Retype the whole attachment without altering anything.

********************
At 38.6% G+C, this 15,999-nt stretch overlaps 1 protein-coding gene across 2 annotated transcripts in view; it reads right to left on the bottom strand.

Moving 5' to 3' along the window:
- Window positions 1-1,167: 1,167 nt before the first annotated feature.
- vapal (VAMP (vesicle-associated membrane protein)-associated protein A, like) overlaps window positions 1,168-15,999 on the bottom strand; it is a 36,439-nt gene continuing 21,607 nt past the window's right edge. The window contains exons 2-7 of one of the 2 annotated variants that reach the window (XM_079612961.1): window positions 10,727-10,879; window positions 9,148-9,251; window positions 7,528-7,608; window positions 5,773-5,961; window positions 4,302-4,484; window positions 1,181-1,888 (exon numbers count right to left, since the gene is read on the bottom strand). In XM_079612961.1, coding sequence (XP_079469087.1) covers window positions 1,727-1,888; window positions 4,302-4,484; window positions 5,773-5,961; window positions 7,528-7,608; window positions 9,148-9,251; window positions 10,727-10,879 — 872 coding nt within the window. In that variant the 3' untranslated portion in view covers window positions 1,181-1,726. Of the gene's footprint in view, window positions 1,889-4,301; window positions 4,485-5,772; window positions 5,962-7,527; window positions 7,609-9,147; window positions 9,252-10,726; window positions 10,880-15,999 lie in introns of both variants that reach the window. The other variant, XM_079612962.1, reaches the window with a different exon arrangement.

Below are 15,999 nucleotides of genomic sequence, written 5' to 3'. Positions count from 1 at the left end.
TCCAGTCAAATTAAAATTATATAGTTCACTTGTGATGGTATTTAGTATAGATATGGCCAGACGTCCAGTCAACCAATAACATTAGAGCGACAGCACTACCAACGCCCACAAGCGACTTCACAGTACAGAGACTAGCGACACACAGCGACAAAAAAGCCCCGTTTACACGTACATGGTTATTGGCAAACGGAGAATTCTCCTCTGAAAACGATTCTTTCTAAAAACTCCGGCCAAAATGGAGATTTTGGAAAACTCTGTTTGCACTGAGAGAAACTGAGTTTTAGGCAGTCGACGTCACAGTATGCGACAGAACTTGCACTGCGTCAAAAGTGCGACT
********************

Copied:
At 38.6% G+C, this 15,999-nt stretch overlaps 1 protein-coding gene across 2 annotated transcripts in view; it reads right to left on the bottom strand.

Moving 5' to 3' along the window:
- Window positions 1-1,167: 1,167 nt before the first annotated feature.
- vapal (VAMP (vesicle-associated membrane protein)-associated protein A, like) overlaps window positions 1,168-15,999 on the bottom strand; it is a 36,439-nt gene continuing 21,607 nt past the window's right edge. The window contains exons 2-7 of one of the 2 annotated variants that reach the window (XM_079612961.1): window positions 10,727-10,879; window positions 9,148-9,251; window positions 7,528-7,608; window positions 5,773-5,961; window positions 4,302-4,484; window positions 1,181-1,888 (exon numbers count right to left, since the gene is read on the bottom strand). In XM_079612961.1, coding sequence (XP_079469087.1) covers window positions 1,727-1,888; window positions 4,302-4,484; window positions 5,773-5,961; window positions 7,528-7,608; window positions 9,148-9,251; window positions 10,727-10,879 — 872 coding nt within the window. In that variant the 3' untranslated portion in view covers window positions 1,181-1,726. Of the gene's footprint in view, window positions 1,889-4,301; window positions 4,485-5,772; window positions 5,962-7,527; window positions 7,609-9,147; window positions 9,252-10,726; window positions 10,880-15,999 lie in introns of both variants that reach the window. The other variant, XM_079612962.1, reaches the window with a different exon arrangement.

Below are 15,999 nucleotides of genomic sequence, written 5' to 3'. Positions count from 1 at the left end.
TCCAGTCAAATTAAAATTATATAGTTCACTTGTGATGGTATTTAGTATAGATATGGCCAGACGTCCAGTCAACCAATAACATTAGAGCGACAGCACTACCAACGCCCACAAGCGACTTCACAGTACAGAGACTAGCGACACACAGCGACAAAAAAGCCCCGTTTACACGTACATGGTTATTGGCAAACGGAGAATTCTCCTCTGAAAACGATTCTTTCTAAAAACTCCGGCCAAAATGGAGATTTTGGAAAACTCTGTTTGCACTGAGAGAAACTGAGTTTTAGGCAGTCGACGTCACAGTATGCGACAGAACTTGCACTGCGTCAAAAGTGCGACT